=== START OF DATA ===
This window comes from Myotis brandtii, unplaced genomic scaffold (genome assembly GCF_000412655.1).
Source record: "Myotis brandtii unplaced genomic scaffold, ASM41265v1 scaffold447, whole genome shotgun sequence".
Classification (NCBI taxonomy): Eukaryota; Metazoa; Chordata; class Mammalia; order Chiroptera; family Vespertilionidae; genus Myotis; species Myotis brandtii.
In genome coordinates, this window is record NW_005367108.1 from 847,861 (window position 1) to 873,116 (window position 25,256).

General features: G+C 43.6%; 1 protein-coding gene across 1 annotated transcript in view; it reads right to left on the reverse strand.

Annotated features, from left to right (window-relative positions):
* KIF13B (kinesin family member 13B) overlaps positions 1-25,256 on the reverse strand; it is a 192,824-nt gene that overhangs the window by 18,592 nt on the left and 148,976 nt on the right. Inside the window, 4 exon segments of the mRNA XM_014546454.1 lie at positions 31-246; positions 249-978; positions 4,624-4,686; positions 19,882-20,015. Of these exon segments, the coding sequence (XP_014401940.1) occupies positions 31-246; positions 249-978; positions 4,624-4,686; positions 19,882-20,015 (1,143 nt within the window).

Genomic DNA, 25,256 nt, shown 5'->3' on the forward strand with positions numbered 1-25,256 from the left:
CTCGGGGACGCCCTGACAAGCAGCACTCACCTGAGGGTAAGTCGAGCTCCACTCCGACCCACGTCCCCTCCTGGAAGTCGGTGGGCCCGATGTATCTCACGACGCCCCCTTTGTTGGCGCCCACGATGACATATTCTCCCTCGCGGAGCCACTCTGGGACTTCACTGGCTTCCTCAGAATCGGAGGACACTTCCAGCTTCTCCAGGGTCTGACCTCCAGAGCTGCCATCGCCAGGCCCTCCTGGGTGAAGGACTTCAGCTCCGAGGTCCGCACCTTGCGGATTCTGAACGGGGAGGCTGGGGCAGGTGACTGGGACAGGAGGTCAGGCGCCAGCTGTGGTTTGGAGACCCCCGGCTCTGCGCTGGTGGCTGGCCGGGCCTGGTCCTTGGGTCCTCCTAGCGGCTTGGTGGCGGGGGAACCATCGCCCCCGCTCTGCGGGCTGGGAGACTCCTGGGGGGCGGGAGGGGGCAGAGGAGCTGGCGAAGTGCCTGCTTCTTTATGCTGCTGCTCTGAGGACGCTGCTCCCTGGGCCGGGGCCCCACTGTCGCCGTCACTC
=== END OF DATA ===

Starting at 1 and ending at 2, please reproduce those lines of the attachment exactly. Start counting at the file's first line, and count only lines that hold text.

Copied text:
This window comes from Myotis brandtii, unplaced genomic scaffold (genome assembly GCF_000412655.1).
Source record: "Myotis brandtii unplaced genomic scaffold, ASM41265v1 scaffold447, whole genome shotgun sequence".